How to Brine

Brine 101


What is a Brine?

A brine is a mix of salt, liquid (usually water) and flavourings. When foods are submerged in a brine, some of their cells break down, allowing water and more salt to easily get inside. If meats are being brined, the salt can then help prevent the muscles from contracting and squeezing out the water during cooking.


When to Brine?

  • ​When you want flavour added to your food
  • When you want lean foods tenderized
  • When you want something to come out juicy after being cooked
  • When you have time and want to do something special


What to Brine?

  • ​Whole turkey or turkey pieces
  • Pork chops and economical roasts
  • Economical beef steaks or roasts
  • Whole chicken or chicken pieces
  • Corn on the cob
  • Root vegetables (carrots, beets, radishes, celery root, etc.)
  • Cauliflower
  • Green beans
  • Other relatively lean foods



  • ​You will need to make enough brine to completely cover the food. Sometimes, you may need to weigh food down with a plate and a jar of water on it to submerge the food completely.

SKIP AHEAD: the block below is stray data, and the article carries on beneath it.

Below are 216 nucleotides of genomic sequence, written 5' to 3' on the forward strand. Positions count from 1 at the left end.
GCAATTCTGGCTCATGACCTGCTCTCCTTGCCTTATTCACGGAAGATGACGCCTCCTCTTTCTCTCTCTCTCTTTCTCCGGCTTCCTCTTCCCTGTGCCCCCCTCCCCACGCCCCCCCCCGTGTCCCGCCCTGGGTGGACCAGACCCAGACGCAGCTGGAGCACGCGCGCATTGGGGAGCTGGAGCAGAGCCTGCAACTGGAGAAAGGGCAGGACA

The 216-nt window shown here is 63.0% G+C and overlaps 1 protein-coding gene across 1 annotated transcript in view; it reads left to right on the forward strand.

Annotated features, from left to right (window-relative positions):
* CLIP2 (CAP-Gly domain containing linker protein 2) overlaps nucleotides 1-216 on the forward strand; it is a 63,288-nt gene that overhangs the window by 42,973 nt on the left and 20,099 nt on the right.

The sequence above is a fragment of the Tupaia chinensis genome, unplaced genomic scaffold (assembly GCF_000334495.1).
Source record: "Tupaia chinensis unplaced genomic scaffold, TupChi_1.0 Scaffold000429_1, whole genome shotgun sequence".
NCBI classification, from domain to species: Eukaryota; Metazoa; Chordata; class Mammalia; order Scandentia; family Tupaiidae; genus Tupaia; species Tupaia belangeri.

• Only use the type of salt called for in the recipe to avoid measuring too much or too little salt.
  • Do not pierce meat to allow brines to penetrate farther into the meat unless you plan on cooking it to medium (160°F) or above.
  • Be sure to brine for only the recommended length of time to avoid over-tenderizing meats.
  • When brining for long periods of time, make sure that your food is refrigerated or in a cooler with ice packs (switch the ice packs out regularly).
  • If your recipe calls for it, rinse brine off with cold water and pat it dry. Some brine recipes have less salt and do not need this step.
  • Food-safe food containers must be washed inside and out with hot soapy water before using. See below for food-safe container ideas:


Safe Unsafe

Cambros or large food-safe containers

Garbage bags or cans, or non-food-safe containers/bags

Food-safe plastic buckets

5-gallon utility buckets from hardware stores


Clean laundry detergent or pet food buckets

Heavy-duty zip-lock plastic bags, turkey roasting bags, or other food-safe bags

HDPE white plastic containers of unknown food grade status

Unchipped, good condition enamel canner

Chipped or damaged enamel canner

Glass, ceramic, or stainless steel bowls

Aluminum pots or bowls

Non-food-safe plastic buckets lined with a food-safe bag

Food grade containers that have ever been used to store non-food items

Stainless steel or anodized aluminum pots (use with caution)

Any non-food-safe containers (unless lining with a food-safe bag)